Strongly-typed primary key identifiers

Written on October 19, 2007

Often the primary keys for tables are integer types. One problem can occur when you accidentally use the OrderID when you really meant to use CustomerID. This bug can happen inside the database and it can also arise in your code data layer.

One solution for this at the code level is to create custom types (eg. OrderIdentifier and CustomerIdentifier) so that the compiler will throw an error if you try and assign or compare different types.

The down-side to this is that because Integers are value types, you can’t just inherit from the Integer class. Instead you need to store the actual integer value inside the class and expose it through a property.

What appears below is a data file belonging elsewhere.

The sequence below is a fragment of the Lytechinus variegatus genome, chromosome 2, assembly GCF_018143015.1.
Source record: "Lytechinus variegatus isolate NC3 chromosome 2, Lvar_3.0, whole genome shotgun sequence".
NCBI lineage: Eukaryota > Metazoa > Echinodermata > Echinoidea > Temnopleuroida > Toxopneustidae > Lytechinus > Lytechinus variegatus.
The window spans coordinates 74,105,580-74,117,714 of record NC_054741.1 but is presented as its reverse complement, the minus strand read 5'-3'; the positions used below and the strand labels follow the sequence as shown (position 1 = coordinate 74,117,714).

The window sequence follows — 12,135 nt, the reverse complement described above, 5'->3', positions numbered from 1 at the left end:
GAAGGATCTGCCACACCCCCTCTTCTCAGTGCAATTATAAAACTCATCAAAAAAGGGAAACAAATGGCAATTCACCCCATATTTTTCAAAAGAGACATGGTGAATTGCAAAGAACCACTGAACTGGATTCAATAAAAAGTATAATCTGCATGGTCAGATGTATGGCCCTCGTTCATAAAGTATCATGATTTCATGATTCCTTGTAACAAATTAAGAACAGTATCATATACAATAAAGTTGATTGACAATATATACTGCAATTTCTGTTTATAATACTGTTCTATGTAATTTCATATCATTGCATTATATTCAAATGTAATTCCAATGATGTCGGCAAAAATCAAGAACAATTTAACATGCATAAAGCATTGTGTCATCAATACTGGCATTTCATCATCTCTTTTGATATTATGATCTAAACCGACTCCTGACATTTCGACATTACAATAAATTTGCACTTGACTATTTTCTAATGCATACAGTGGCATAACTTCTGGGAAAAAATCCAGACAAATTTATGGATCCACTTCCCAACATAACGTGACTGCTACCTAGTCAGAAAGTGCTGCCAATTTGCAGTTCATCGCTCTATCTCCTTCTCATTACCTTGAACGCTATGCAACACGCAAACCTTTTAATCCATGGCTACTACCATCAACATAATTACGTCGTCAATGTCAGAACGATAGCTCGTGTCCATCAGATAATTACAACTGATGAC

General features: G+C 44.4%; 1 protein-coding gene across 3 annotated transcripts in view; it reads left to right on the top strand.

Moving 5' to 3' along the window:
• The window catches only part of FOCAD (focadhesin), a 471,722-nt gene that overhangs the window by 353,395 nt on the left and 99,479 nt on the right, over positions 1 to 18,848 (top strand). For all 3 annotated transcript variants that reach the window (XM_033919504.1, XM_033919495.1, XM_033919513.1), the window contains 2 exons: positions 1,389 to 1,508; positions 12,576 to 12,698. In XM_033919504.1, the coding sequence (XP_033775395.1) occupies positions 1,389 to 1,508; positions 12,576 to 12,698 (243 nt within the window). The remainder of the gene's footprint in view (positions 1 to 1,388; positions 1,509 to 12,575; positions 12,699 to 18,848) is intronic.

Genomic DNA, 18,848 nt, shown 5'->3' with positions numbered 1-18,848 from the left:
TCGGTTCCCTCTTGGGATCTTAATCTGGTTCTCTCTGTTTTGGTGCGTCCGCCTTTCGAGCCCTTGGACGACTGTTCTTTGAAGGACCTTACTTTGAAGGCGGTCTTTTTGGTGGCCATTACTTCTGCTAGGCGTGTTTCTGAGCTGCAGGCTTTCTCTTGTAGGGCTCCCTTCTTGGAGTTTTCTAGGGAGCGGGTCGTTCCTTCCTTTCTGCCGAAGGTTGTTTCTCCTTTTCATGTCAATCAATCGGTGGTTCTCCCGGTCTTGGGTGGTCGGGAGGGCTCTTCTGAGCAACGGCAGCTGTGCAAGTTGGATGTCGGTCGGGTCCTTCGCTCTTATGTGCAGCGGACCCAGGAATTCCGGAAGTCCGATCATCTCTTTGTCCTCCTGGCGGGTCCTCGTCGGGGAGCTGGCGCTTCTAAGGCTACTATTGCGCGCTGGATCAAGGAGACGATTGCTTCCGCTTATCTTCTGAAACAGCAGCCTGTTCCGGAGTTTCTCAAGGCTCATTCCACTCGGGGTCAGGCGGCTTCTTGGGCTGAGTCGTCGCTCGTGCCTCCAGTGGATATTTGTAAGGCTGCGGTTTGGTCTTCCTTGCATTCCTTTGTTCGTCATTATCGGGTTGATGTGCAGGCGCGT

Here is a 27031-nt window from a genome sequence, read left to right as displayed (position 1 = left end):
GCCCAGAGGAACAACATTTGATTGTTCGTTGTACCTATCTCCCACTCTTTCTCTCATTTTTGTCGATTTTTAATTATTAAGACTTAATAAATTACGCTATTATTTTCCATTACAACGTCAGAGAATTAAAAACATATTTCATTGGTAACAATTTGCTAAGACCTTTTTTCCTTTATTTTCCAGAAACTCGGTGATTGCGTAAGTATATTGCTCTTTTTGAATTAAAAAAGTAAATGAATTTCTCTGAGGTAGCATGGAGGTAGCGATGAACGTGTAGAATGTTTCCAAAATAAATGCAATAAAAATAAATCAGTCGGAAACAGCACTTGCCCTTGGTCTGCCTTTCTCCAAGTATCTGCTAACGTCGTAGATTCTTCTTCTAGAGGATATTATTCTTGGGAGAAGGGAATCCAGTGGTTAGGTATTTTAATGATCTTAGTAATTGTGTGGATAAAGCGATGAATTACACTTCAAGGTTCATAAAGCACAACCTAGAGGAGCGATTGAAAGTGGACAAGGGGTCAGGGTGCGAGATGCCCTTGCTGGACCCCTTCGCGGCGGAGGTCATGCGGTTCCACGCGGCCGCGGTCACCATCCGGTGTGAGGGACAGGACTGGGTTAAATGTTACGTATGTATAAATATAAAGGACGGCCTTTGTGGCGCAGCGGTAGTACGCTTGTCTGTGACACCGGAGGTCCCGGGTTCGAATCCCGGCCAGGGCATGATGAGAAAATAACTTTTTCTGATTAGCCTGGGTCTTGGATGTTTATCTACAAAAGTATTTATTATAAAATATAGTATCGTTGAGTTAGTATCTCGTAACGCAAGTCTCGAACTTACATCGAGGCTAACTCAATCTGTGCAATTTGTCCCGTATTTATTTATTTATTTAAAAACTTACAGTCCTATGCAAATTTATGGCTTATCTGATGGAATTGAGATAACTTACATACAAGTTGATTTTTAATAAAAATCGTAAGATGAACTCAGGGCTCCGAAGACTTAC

eg.

Public Class OrderIdentifier

Private _value As Integer

Public Property Value() As Integer

Get

Return _value

End Get

Set(ByVal Value As Integer)

_value = Value

End Set

End Property

Public Sub New()

End Sub

Public Sub New(ByVal value As Integer)

Me.Value = value

End Sub

End Class

I’ve also noticed that NHibernate doesn’t like having custom types for primary keys, as it tries to use the System.Type.IsAssignableFrom method to see if it can convert an Integer to the OrderIdentifier object (which fails).

I’m not sure that there’s a workaround for that, as I think it would require a class to inherit from the Int32 structure, which isn’t possible.

Categories: .NET